Good morning, folks. Happy Monday! Call me crazy, but I actually like Mondays. The start of a new week, the familiar routine… (Don’t get me wrong, I would so much rather have an eternal weekend!) But I just don’t mind Mondays, is all.
Who doesn’t have a case of the Mondays? This girl!
So it’s about time that I get another Military Monday post up here. My dear friend Brittany is about to embark on that adventure, so she inspired me to get more info out there for all the spouses who need a clue as to how to make it in the world of camo. She also got a mini-care package for the 10 weeks her hubs is going to be gone training:
Love ya, Britt!
Today’s topic? Do’s & Don’ts for those last few weeks/days leading up to separation.
FYI: This isn’t exclusive to military deployments. This advice can be helpful to anyone who is about to be separated from their spouse for any reason or period of time, (i.e. business trips, short trainings, week-long hunting trips…) So if you know anyone in that boat, feel free to pass this along!
Here we go:
- DO – be intentional to make quality, alone time before separation day. This may sound obvious, but you’d be surprised how quickly those last few weeks pre-deployment fly by. You’ll both be busy preparing and saying goodbye to friends and family, that it’s really easy to fill up your calendar, quick. When you find out about the separation, make the first thing you schedule in the quality alone time, and don’t push it around to meet other people’s schedules.
- DON’T – expect the last few days before separation to be quality time with your service member. He or she will most likely have already mentally checked-out those T-2 or 3 days before leaving. They have a big thing coming up that they are anxious or excited about, and the deployment starts for them mentally one or two days before actually getting on that bus. (Do you remember the week or night before your wedding? Or before leaving for college? You were preoccupied. Imagine pre-deployment!)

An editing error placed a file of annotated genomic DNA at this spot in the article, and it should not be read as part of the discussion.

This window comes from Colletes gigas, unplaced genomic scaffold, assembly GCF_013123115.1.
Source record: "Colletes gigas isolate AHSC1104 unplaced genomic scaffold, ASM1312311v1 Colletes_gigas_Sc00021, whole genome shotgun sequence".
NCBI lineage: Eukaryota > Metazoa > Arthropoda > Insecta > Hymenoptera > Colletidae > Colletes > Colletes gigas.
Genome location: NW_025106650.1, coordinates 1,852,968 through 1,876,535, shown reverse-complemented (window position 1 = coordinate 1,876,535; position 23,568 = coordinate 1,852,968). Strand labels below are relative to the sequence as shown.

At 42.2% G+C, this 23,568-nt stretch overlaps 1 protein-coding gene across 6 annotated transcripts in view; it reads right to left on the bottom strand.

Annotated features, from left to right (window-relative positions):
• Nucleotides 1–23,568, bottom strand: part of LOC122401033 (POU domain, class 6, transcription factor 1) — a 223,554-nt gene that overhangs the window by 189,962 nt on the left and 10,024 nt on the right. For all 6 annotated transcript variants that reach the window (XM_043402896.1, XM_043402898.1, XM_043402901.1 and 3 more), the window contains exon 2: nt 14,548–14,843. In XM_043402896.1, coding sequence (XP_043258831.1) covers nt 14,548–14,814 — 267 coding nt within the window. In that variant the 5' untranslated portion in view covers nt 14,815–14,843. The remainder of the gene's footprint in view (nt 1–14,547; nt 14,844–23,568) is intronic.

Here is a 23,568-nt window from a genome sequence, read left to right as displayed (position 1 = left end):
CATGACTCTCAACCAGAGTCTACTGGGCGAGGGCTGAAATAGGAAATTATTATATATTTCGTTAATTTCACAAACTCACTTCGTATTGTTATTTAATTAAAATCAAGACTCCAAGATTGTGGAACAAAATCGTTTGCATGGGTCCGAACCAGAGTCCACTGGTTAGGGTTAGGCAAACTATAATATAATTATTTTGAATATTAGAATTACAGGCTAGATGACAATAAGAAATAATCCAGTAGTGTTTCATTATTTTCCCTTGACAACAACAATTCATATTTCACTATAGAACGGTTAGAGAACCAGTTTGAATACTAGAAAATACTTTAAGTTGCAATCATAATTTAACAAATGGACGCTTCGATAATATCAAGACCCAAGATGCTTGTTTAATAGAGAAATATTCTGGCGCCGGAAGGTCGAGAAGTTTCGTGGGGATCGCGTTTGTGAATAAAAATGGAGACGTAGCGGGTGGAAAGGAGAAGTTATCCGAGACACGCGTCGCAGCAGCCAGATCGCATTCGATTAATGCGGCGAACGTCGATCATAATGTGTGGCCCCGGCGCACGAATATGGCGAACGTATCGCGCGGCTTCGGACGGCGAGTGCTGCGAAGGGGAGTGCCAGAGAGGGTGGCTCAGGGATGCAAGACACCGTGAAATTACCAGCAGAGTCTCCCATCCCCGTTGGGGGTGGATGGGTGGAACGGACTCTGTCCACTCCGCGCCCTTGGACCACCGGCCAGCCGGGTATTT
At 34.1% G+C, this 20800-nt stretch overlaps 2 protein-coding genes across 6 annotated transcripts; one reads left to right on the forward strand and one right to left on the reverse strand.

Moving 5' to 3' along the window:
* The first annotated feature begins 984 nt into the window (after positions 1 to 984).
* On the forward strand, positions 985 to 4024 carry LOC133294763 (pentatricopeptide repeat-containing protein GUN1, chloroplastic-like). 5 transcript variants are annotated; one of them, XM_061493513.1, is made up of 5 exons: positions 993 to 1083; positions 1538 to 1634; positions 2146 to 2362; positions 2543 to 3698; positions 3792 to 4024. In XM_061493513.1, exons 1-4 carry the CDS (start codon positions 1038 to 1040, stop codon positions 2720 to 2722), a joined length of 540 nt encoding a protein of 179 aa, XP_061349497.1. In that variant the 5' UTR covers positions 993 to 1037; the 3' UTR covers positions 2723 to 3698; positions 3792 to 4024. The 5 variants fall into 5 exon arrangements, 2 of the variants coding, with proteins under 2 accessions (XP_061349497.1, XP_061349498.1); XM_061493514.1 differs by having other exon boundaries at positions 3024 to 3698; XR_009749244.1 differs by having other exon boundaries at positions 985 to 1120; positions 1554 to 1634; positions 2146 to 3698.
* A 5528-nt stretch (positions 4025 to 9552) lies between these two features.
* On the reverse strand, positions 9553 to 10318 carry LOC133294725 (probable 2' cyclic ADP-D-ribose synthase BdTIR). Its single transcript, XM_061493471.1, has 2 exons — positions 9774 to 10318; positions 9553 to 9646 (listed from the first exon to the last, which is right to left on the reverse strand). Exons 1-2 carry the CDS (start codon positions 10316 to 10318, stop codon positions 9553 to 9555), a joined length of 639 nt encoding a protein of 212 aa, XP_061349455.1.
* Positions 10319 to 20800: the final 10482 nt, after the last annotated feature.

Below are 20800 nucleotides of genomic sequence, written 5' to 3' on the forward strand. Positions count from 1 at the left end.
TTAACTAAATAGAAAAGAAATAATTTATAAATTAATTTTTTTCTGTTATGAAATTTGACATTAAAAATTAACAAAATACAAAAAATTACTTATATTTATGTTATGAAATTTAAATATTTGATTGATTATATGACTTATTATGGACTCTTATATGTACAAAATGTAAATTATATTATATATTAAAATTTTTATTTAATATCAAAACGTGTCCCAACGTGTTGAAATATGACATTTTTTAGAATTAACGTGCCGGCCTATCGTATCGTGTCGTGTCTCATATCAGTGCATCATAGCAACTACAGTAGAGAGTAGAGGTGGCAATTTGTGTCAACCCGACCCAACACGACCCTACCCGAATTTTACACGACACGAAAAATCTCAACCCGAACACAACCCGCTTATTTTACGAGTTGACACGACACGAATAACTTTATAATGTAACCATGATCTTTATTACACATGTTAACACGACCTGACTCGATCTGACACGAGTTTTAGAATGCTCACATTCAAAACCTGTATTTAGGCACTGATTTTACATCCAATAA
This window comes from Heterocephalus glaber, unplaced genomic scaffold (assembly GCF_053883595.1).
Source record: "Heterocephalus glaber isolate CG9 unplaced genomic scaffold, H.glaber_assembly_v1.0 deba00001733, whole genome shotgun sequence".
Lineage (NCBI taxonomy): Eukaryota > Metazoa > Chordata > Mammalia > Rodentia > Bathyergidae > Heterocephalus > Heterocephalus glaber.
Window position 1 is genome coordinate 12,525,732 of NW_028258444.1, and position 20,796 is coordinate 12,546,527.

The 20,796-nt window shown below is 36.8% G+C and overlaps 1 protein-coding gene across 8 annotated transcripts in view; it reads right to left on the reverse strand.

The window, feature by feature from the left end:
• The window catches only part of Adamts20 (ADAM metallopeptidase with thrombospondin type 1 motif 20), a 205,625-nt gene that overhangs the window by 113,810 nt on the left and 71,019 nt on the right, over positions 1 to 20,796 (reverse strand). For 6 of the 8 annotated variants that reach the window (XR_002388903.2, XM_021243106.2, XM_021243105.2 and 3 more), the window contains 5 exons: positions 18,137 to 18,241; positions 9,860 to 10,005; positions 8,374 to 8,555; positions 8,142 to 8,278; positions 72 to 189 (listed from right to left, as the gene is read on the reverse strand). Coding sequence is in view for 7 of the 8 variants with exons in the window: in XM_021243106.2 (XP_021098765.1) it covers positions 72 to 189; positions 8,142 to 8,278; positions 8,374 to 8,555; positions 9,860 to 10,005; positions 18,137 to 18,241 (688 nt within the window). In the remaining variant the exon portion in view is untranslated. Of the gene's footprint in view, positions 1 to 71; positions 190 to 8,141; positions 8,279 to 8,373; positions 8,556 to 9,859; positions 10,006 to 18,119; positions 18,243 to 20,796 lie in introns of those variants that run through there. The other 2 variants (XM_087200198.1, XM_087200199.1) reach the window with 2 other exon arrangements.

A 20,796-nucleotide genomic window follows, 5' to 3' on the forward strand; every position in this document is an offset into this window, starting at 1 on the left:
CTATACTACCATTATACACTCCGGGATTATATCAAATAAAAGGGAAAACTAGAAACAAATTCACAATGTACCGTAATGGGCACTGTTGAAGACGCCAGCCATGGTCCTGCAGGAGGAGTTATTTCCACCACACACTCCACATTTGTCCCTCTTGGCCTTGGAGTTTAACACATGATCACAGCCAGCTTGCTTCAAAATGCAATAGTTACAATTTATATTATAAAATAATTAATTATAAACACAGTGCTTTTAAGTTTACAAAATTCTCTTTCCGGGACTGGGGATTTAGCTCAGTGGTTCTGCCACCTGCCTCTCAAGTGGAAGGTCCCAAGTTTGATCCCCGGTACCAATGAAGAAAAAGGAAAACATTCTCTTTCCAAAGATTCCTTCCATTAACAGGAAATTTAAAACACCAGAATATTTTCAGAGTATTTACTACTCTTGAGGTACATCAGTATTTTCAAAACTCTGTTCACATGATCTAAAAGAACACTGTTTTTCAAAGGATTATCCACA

- DO – be understanding and as supportive as you can. It is so easy to develop a victim mentality when a spouse leaves for deployment. To be frank, it’s not all about you. Your spouse is about to leave behind friends, family, and comforts of home to do a service, and he needs as much love and support as you can muster. I know I struggled with not having a pity party as he started to prepare to leave. It’s natural to feel that way, but ask God to help you overcome the self-pity and help and support your husband as you are able. (In other words, no whining!)
- DON’T – develop a victim mentality. (Mentioned above).
- DO – rely on the support of friends and family. The loneliest night of the entire deployment was the night Jason left. I drove back to the hotel room after saying goodbye, got ready for bed, and crawled under the empty covers alone. It was a bizarre, lonely feeling, and I would have loved to have had friends or family to hang out with that night. People may vary on this, but I would suggest staying with a close friend or family that first night apart, then work your way back into routine from there. The first cut is the deepest, baby I know!
- DON’T – worry! Being apart is going to be hard, but you’re going to make it. Spend less time worrying about how sucky it’s going to be and more time trusting God’s plan and purpose for you and your spouse during this time. He is going to teach you so much during this time apart, and grow and bless your marriage as a result of it. You’re going to learn to rely on Him in new ways, subsequently growing in intimacy with Him. Don’t waste any energy worrying about what you cannot control. He’s got this!
There ya have it, folks. Hope this advice blesses you (or someone you know) in some way, and feel free to comment below for any additional advice or experiences you may have! Good luck with your upcoming separation, and know that I am thinking and praying for you!
For past Military Monday posts:
- Dear Military Spouse (My #1 Advice for You)
- Know Your Rank
- How-to: Choose a Home Sight-Unseen
- How-to: Find a Job or Volunteer as a Military Spouse
- Deployment Survival Kit for Spouse